I would say one more thing.  We take a “many nets” approach.  That is, we are throwing out many nets (means or opportunities) with the hope that, while a great number of our people may fall through some of the nets (that is, not take advantage of or express interest in many of the opportunities), hopefully one or more of the nets will “catch” them and they will become engaged in the study and application of Scripture.  Below are some of our nets:

  1. Leadership model

We begin with leadership.  If the leadership of the local church (in our case, elders) is not modeling Christian living (1 Tim 3:1-7), prayer (1 Tim 2:8), and the importance of the instruction of the Word (1 Tim 4:12-16) before the congregation, then we cannot expect the church body to recognize the importance of these things.  Our public prayers, reading of Scripture and exposition (2 Tim 2:15) lay out a pattern for the congregation to follow.

  1. Preaching of expository messages

Expository preaching not only teaches the Word in context, it demonstrates how the Word should be approached, interpreted and applied.  Almost all of our sermons are verse-by-verse expositions of the Word.  Even though the majority of church goers today apparently have little appetite for sound doctrine, we nevertheless are instructed in the New Testament to “preach the Word” (2 Tim 4:1-5).  To aid in this we offer:

  • Sermon manuscripts – which are about eight pages long and are the documents from which I preach (about 70 individuals/families receive these during the week prior to the sermon). Some read these manuscripts during the week, looking up Scripture and preparing themselves for the preaching of the Word on Sunday. Others read, or re-read, the manuscript after the message has been preached, studying details or checking out portions they may have missed, misunderstood or want to research.
  • Sermon note outlines – placed in each bulletin. We encourage note taking by providing a skeleton outline of the message with space to write whatever stands out to the listener. Our outlines are not “fill in the blanks.”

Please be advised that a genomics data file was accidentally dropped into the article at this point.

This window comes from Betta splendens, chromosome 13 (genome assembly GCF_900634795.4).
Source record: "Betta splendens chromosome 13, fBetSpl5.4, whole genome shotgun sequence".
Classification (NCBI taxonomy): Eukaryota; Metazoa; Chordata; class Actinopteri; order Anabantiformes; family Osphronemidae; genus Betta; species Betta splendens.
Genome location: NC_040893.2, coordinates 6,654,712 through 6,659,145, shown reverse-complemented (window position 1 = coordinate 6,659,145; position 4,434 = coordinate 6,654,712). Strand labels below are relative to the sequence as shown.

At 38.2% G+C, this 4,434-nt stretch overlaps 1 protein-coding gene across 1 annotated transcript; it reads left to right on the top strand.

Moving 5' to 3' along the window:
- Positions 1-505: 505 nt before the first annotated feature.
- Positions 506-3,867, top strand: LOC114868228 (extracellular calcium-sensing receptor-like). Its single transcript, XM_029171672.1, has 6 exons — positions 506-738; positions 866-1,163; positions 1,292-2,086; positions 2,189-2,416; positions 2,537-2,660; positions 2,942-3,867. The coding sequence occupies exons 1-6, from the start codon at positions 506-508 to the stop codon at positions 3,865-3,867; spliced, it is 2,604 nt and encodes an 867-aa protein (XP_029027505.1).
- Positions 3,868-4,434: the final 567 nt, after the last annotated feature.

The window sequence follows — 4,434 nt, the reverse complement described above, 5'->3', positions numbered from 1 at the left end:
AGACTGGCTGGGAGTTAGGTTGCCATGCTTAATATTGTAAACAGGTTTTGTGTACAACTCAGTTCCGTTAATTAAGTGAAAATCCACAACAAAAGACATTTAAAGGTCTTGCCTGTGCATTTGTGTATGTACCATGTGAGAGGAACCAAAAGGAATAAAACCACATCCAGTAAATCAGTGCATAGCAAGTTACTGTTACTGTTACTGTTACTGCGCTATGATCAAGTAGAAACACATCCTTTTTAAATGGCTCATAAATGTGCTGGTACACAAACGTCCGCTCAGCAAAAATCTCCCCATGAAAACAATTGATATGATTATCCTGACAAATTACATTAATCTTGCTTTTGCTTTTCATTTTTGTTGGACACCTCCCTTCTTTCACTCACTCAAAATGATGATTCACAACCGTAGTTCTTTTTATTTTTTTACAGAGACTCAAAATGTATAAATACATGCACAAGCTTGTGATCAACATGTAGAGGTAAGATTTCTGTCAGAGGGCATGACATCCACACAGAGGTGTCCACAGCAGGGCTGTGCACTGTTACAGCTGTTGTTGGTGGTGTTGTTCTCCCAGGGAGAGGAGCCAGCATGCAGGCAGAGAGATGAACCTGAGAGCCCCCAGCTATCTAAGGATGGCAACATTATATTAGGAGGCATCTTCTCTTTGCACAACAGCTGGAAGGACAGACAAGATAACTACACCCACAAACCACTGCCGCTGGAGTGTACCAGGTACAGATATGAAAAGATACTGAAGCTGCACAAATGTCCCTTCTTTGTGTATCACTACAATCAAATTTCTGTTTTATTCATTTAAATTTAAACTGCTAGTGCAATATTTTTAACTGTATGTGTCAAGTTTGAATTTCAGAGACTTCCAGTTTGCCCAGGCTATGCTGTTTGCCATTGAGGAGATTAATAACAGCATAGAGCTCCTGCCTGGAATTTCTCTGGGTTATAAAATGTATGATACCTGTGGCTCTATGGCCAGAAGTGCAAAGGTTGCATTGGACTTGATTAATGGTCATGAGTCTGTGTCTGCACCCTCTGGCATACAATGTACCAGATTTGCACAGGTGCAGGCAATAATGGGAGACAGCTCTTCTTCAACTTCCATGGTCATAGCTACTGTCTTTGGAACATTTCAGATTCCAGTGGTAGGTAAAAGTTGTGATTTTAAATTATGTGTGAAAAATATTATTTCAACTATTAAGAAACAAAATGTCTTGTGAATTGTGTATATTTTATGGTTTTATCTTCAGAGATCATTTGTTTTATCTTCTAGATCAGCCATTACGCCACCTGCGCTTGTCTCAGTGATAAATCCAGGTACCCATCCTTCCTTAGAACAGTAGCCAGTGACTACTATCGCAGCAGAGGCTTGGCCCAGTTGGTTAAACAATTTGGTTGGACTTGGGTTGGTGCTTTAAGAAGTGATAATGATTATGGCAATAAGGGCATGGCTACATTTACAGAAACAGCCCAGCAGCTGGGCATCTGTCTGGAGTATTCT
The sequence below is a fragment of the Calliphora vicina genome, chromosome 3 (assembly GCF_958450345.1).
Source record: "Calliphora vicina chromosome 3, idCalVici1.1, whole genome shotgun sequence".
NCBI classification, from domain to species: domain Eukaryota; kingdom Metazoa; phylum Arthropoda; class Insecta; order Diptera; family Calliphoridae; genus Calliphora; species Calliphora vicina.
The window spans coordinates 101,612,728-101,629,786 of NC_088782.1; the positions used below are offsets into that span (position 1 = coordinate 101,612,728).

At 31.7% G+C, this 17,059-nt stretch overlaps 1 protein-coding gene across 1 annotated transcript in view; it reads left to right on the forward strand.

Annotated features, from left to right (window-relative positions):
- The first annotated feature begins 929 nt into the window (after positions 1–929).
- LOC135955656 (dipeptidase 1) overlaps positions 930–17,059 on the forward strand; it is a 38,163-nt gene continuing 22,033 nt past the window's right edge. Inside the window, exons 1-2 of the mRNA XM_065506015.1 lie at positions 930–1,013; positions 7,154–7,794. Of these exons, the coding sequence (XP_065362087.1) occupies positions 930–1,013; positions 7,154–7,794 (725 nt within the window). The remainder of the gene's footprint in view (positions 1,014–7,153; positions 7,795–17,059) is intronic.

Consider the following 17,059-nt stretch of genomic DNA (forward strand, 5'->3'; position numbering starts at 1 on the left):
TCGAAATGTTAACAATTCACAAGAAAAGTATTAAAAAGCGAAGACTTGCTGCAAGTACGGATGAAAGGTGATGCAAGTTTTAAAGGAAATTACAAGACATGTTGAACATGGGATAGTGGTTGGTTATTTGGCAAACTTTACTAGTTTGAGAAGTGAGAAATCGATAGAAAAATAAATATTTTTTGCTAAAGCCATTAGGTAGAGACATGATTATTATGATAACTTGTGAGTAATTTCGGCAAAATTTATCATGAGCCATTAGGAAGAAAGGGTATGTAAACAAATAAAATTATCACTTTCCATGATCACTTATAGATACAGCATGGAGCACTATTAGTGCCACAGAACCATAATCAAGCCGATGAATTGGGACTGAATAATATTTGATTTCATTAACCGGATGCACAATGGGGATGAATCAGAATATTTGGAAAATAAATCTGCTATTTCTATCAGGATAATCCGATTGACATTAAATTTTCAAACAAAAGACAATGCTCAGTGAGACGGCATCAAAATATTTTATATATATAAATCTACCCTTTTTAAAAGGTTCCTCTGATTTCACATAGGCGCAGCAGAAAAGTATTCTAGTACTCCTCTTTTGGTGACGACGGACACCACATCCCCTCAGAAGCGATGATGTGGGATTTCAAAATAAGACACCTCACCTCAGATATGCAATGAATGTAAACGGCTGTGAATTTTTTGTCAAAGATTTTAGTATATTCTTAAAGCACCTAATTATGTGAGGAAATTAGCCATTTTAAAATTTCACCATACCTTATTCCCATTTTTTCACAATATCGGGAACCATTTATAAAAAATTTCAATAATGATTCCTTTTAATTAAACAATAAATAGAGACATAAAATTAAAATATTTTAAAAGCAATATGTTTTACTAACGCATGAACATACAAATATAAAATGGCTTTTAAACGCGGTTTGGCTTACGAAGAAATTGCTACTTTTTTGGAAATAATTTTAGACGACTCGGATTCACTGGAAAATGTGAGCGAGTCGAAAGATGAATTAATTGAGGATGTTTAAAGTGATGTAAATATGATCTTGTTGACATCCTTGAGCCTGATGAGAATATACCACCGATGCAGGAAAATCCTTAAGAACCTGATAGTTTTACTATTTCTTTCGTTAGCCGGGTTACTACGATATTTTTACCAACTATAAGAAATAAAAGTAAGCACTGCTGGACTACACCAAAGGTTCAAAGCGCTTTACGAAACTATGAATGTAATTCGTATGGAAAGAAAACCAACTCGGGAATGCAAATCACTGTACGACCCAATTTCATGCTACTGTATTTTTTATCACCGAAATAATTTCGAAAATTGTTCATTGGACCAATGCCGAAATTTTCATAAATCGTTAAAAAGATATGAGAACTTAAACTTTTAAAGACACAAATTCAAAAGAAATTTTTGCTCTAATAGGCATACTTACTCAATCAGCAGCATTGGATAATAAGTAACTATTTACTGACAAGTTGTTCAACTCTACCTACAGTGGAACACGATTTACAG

• Children sermon notes – we also offer notes for children not in junior church, which at times are “fill in the blanks” and other times are more general in nature. Two women in our church receive the sermon manuscript early in the week and construct these notes for children.  Interestingly, one leader of the local chapter of Fellowship of Christian Athletics uses the children’s notes in his Bible studies for high school and college students.
  1. Sunday school classes

We have classes for all ages which are centralized around Scripture.  When I travel to other countries I notice that Sunday school classes, or their equivalent, are often not offered.  Increasingly in America the same is true.  The popular church paradigm at present is sometimes called the “simple church” in which there is a weekend “celebration” that is geared toward the unchurched and the dechurched.  For more in-depth Bible study small groups are organized.  These groups are often uneven in their study of Scripture, depending on the leadership of the group.  Suffice it to say, in the majority of simple churches the study of Scripture is not paramount.  I believe many opportunities throughout the week must be offered if a good diet of biblical truth is on the menu.  Sunday school remains an important part of that diet at least for us.  Our structure is as such: